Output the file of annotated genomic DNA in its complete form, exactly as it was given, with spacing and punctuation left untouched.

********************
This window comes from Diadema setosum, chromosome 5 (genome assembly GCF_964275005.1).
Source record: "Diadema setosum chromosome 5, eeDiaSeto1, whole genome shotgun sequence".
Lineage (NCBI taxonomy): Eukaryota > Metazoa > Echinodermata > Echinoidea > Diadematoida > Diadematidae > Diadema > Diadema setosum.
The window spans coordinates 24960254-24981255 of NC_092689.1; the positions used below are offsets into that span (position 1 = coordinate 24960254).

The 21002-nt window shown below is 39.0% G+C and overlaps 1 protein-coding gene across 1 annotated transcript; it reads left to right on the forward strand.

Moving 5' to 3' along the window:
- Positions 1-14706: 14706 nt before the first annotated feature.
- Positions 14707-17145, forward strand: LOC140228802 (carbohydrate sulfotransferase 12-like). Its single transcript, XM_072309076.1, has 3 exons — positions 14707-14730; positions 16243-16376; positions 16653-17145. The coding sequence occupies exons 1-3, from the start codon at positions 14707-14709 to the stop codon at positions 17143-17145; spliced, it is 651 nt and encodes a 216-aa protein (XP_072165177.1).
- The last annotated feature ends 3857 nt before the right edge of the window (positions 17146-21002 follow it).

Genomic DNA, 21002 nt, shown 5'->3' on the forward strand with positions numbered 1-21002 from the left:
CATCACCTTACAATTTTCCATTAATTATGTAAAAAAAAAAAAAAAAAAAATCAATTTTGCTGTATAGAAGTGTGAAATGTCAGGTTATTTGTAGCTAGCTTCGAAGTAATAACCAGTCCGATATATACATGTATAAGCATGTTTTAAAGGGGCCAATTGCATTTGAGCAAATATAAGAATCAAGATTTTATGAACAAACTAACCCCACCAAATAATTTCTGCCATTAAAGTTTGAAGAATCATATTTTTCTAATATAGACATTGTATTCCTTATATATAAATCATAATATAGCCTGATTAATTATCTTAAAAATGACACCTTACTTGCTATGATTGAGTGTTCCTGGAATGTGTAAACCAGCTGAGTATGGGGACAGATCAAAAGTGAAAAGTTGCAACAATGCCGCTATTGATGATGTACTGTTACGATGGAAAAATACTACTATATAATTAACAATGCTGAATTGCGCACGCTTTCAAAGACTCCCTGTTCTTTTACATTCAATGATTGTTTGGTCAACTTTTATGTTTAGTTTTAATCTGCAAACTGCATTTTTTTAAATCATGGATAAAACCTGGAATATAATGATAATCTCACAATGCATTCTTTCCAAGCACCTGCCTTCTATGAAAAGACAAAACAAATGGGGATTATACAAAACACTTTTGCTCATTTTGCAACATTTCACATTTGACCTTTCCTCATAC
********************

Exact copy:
This window comes from Diadema setosum, chromosome 5 (genome assembly GCF_964275005.1).
Source record: "Diadema setosum chromosome 5, eeDiaSeto1, whole genome shotgun sequence".
Lineage (NCBI taxonomy): Eukaryota > Metazoa > Echinodermata > Echinoidea > Diadematoida > Diadematidae > Diadema > Diadema setosum.
The window spans coordinates 24960254-24981255 of NC_092689.1; the positions used below are offsets into that span (position 1 = coordinate 24960254).

The 21002-nt window shown below is 39.0% G+C and overlaps 1 protein-coding gene across 1 annotated transcript; it reads left to right on the forward strand.

Moving 5' to 3' along the window:
- Positions 1-14706: 14706 nt before the first annotated feature.
- Positions 14707-17145, forward strand: LOC140228802 (carbohydrate sulfotransferase 12-like). Its single transcript, XM_072309076.1, has 3 exons — positions 14707-14730; positions 16243-16376; positions 16653-17145. The coding sequence occupies exons 1-3, from the start codon at positions 14707-14709 to the stop codon at positions 17143-17145; spliced, it is 651 nt and encodes a 216-aa protein (XP_072165177.1).
- The last annotated feature ends 3857 nt before the right edge of the window (positions 17146-21002 follow it).

Genomic DNA, 21002 nt, shown 5'->3' on the forward strand with positions numbered 1-21002 from the left:
CATCACCTTACAATTTTCCATTAATTATGTAAAAAAAAAAAAAAAAAAAATCAATTTTGCTGTATAGAAGTGTGAAATGTCAGGTTATTTGTAGCTAGCTTCGAAGTAATAACCAGTCCGATATATACATGTATAAGCATGTTTTAAAGGGGCCAATTGCATTTGAGCAAATATAAGAATCAAGATTTTATGAACAAACTAACCCCACCAAATAATTTCTGCCATTAAAGTTTGAAGAATCATATTTTTCTAATATAGACATTGTATTCCTTATATATAAATCATAATATAGCCTGATTAATTATCTTAAAAATGACACCTTACTTGCTATGATTGAGTGTTCCTGGAATGTGTAAACCAGCTGAGTATGGGGACAGATCAAAAGTGAAAAGTTGCAACAATGCCGCTATTGATGATGTACTGTTACGATGGAAAAATACTACTATATAATTAACAATGCTGAATTGCGCACGCTTTCAAAGACTCCCTGTTCTTTTACATTCAATGATTGTTTGGTCAACTTTTATGTTTAGTTTTAATCTGCAAACTGCATTTTTTTAAATCATGGATAAAACCTGGAATATAATGATAATCTCACAATGCATTCTTTCCAAGCACCTGCCTTCTATGAAAAGACAAAACAAATGGGGATTATACAAAACACTTTTGCTCATTTTGCAACATTTCACATTTGACCTTTCCTCATAC